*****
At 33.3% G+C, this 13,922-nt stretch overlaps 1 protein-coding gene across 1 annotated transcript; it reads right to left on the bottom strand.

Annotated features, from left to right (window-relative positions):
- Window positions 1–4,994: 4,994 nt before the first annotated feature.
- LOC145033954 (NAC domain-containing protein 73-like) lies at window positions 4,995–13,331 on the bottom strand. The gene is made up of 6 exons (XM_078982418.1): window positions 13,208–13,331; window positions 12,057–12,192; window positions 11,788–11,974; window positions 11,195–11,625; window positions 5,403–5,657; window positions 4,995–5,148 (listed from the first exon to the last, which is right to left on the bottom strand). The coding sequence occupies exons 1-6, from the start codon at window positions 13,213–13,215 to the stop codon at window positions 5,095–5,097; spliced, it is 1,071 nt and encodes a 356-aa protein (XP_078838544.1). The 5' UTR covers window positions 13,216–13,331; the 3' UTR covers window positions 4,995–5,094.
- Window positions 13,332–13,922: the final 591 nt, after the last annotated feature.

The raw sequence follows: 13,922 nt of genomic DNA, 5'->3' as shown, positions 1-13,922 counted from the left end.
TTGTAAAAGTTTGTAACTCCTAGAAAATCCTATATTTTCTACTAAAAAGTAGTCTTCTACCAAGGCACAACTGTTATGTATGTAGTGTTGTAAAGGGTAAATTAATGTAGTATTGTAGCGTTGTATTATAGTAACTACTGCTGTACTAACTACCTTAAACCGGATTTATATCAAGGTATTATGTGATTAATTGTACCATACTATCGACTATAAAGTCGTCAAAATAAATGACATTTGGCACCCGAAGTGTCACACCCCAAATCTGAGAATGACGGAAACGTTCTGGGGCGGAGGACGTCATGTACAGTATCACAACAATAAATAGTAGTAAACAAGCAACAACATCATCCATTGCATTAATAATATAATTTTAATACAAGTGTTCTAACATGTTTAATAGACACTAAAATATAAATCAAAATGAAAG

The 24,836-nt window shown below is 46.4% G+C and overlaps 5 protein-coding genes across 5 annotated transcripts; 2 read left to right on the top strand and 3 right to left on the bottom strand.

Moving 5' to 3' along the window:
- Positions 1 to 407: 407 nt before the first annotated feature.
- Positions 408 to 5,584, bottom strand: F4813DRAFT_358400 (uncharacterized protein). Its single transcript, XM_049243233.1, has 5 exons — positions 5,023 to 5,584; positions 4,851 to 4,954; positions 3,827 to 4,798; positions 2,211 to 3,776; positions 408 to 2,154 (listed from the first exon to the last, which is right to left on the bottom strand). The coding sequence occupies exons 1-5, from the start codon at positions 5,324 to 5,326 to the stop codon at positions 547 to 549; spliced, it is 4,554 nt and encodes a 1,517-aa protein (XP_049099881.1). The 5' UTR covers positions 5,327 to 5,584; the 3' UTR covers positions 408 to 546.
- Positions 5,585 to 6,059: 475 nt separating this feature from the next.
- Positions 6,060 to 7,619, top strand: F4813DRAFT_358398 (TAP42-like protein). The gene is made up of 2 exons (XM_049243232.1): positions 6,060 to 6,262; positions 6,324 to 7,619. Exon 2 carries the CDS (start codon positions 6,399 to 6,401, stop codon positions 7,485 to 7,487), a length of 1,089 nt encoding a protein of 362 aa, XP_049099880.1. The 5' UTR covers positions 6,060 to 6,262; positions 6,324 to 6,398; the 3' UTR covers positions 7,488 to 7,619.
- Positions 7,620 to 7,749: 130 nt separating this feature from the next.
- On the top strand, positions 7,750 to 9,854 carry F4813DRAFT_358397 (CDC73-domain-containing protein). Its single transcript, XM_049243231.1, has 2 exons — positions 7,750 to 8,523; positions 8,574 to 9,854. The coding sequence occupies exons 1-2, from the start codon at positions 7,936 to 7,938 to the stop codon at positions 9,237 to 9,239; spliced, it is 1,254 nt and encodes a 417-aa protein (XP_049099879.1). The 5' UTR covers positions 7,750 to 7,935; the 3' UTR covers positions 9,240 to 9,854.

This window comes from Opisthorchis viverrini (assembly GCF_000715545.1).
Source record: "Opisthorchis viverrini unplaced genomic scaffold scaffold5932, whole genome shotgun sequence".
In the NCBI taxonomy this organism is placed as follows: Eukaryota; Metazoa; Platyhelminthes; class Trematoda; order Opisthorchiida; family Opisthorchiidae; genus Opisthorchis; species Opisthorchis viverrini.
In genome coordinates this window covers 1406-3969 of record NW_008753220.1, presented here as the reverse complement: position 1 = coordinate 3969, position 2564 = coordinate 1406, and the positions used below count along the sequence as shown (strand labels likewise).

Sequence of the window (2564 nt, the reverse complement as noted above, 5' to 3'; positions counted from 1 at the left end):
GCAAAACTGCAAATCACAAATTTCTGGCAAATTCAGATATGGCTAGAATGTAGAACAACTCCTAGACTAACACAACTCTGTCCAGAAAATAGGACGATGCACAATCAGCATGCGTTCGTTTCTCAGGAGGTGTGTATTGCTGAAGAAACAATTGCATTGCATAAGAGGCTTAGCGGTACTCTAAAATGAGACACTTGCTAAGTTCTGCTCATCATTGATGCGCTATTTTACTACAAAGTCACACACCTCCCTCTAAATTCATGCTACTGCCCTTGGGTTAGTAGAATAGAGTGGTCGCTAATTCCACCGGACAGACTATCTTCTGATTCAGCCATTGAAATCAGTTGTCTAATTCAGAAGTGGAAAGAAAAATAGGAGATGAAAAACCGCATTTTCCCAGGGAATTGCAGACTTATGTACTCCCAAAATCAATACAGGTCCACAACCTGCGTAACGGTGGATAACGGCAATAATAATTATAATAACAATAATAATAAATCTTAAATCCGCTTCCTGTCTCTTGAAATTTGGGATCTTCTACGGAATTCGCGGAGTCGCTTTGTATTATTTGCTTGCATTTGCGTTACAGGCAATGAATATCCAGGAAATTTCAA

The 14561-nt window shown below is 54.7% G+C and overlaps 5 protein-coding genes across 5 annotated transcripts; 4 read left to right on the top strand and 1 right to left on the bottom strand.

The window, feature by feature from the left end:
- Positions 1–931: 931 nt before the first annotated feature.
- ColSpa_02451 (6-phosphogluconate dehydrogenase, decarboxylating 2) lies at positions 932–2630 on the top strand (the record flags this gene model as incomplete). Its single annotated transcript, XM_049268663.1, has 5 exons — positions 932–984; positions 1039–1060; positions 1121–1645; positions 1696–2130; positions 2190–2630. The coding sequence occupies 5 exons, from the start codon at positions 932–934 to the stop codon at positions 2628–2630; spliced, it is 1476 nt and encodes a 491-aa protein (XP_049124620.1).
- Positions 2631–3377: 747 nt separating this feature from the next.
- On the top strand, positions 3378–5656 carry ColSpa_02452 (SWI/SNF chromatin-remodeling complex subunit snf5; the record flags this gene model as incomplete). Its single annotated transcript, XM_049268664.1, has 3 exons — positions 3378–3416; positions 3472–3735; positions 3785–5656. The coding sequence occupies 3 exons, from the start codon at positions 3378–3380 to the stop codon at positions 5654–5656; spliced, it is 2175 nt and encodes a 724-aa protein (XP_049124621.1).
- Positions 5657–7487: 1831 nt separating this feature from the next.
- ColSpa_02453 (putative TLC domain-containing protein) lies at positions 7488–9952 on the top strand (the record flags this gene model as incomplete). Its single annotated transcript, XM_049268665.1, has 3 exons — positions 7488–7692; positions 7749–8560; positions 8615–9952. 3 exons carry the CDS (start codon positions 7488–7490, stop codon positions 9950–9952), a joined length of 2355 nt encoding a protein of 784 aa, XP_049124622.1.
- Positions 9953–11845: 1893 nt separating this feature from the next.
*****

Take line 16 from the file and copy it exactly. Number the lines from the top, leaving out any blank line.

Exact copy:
This window comes from Opisthorchis viverrini (assembly GCF_000715545.1).